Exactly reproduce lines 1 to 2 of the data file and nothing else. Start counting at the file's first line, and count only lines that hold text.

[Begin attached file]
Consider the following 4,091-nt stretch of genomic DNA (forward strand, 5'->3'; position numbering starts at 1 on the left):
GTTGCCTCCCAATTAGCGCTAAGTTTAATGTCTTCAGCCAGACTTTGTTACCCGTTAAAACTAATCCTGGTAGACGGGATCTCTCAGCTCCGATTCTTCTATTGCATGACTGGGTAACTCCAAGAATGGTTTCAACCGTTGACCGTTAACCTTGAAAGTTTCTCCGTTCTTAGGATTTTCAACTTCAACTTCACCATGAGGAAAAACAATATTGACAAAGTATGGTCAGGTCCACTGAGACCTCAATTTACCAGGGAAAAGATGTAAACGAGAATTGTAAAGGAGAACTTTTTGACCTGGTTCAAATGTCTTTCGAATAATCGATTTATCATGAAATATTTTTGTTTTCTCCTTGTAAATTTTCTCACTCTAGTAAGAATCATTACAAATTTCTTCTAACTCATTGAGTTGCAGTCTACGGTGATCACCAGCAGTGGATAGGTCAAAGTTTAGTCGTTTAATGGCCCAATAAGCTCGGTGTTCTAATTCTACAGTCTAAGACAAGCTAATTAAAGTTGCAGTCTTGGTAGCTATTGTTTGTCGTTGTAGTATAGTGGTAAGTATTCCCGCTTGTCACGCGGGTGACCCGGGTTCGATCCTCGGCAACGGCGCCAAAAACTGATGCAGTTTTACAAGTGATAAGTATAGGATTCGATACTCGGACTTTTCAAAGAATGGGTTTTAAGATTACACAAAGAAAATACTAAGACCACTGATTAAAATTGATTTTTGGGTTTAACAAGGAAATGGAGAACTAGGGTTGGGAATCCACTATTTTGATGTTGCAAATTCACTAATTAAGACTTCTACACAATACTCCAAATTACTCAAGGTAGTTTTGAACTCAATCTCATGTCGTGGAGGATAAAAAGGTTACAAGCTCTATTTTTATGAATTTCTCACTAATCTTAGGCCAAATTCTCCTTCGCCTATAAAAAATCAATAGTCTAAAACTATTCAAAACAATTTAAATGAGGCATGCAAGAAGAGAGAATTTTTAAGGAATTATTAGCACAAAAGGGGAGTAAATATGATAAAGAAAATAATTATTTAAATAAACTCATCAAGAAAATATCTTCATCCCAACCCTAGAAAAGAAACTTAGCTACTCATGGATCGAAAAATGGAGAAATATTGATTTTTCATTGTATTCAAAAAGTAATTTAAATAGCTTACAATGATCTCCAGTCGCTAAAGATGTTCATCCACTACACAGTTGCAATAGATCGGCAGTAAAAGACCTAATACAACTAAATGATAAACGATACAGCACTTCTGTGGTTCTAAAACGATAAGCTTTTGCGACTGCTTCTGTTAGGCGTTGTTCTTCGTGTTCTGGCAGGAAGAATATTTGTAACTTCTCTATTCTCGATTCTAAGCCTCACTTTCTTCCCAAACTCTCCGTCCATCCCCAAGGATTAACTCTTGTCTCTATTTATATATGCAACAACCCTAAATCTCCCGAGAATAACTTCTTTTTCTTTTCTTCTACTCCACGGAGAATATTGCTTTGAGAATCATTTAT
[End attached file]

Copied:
Consider the following 4,091-nt stretch of genomic DNA (forward strand, 5'->3'; position numbering starts at 1 on the left):
GTTGCCTCCCAATTAGCGCTAAGTTTAATGTCTTCAGCCAGACTTTGTTACCCGTTAAAACTAATCCTGGTAGACGGGATCTCTCAGCTCCGATTCTTCTATTGCATGACTGGGTAACTCCAAGAATGGTTTCAACCGTTGACCGTTAACCTTGAAAGTTTCTCCGTTCTTAGGATTTTCAACTTCAACTTCACCATGAGGAAAAACAATATTGACAAAGTATGGTCAGGTCCACTGAGACCTCAATTTACCAGGGAAAAGATGTAAACGAGAATTGTAAAGGAGAACTTTTTGACCTGGTTCAAATGTCTTTCGAATAATCGATTTATCATGAAATATTTTTGTTTTCTCCTTGTAAATTTTCTCACTCTAGTAAGAATCATTACAAATTTCTTCTAACTCATTGAGTTGCAGTCTACGGTGATCACCAGCAGTGGATAGGTCAAAGTTTAGTCGTTTAATGGCCCAATAAGCTCGGTGTTCTAATTCTACAGTCTAAGACAAGCTAATTAAAGTTGCAGTCTTGGTAGCTATTGTTTGTCGTTGTAGTATAGTGGTAAGTATTCCCGCTTGTCACGCGGGTGACCCGGGTTCGATCCTCGGCAACGGCGCCAAAAACTGATGCAGTTTTACAAGTGATAAGTATAGGATTCGATACTCGGACTTTTCAAAGAATGGGTTTTAAGATTACACAAAGAAAATACTAAGACCACTGATTAAAATTGATTTTTGGGTTTAACAAGGAAATGGAGAACTAGGGTTGGGAATCCACTATTTTGATGTTGCAAATTCACTAATTAAGACTTCTACACAATACTCCAAATTACTCAAGGTAGTTTTGAACTCAATCTCATGTCGTGGAGGATAAAAAGGTTACAAGCTCTATTTTTATGAATTTCTCACTAATCTTAGGCCAAATTCTCCTTCGCCTATAAAAAATCAATAGTCTAAAACTATTCAAAACAATTTAAATGAGGCATGCAAGAAGAGAGAATTTTTAAGGAATTATTAGCACAAAAGGGGAGTAAATATGATAAAGAAAATAATTATTTAAATAAACTCATCAAGAAAATATCTTCATCCCAACCCTAGAAAAGAAACTTAGCTACTCATGGATCGAAAAATGGAGAAATATTGATTTTTCATTGTATTCAAAAAGTAATTTAAATAGCTTACAATGATCTCCAGTCGCTAAAGATGTTCATCCACTACACAGTTGCAATAGATCGGCAGTAAAAGACCTAATACAACTAAATGATAAACGATACAGCACTTCTGTGGTTCTAAAACGATAAGCTTTTGCGACTGCTTCTGTTAGGCGTTGTTCTTCGTGTTCTGGCAGGAAGAATATTTGTAACTTCTCTATTCTCGATTCTAAGCCTCACTTTCTTCCCAAACTCTCCGTCCATCCCCAAGGATTAACTCTTGTCTCTATTTATATATGCAACAACCCTAAATCTCCCGAGAATAACTTCTTTTTCTTTTCTTCTACTCCACGGAGAATATTGCTTTGAGAATCATTTAT